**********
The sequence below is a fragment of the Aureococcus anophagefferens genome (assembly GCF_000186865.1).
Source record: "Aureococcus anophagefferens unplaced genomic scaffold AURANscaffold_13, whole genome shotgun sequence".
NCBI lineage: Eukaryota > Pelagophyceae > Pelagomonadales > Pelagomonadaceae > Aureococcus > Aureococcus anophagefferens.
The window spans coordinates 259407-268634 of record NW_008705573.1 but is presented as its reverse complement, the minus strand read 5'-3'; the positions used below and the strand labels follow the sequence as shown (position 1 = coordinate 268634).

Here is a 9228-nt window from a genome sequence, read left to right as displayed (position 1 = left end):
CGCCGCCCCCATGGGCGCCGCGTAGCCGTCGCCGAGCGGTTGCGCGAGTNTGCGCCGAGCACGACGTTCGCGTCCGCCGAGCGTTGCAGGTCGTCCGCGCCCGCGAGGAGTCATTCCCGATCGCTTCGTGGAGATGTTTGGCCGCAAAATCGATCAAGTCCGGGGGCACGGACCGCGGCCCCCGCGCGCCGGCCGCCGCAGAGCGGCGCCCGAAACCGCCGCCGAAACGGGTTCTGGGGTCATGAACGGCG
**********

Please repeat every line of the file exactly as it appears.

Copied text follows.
The sequence below is a fragment of the Aureococcus anophagefferens genome (assembly GCF_000186865.1).
Source record: "Aureococcus anophagefferens unplaced genomic scaffold AURANscaffold_13, whole genome shotgun sequence".
NCBI lineage: Eukaryota > Pelagophyceae > Pelagomonadales > Pelagomonadaceae > Aureococcus > Aureococcus anophagefferens.
The window spans coordinates 259407-268634 of record NW_008705573.1 but is presented as its reverse complement, the minus strand read 5'-3'; the positions used below and the strand labels follow the sequence as shown (position 1 = coordinate 268634).

Here is a 9228-nt window from a genome sequence, read left to right as displayed (position 1 = left end):
CGCCGCCCCCATGGGCGCCGCGTAGCCGTCGCCGAGCGGTTGCGCGAGTNTGCGCCGAGCACGACGTTCGCGTCCGCCGAGCGTTGCAGGTCGTCCGCGCCCGCGAGGAGTCATTCCCGATCGCTTCGTGGAGATGTTTGGCCGCAAAATCGATCAAGTCCGGGGGCACGGACCGCGGCCCCCGCGCGCCGGCCGCCGCAGAGCGGCGCCCGAAACCGCCGCCGAAACGGGTTCTGGGGTCATGAACGGCG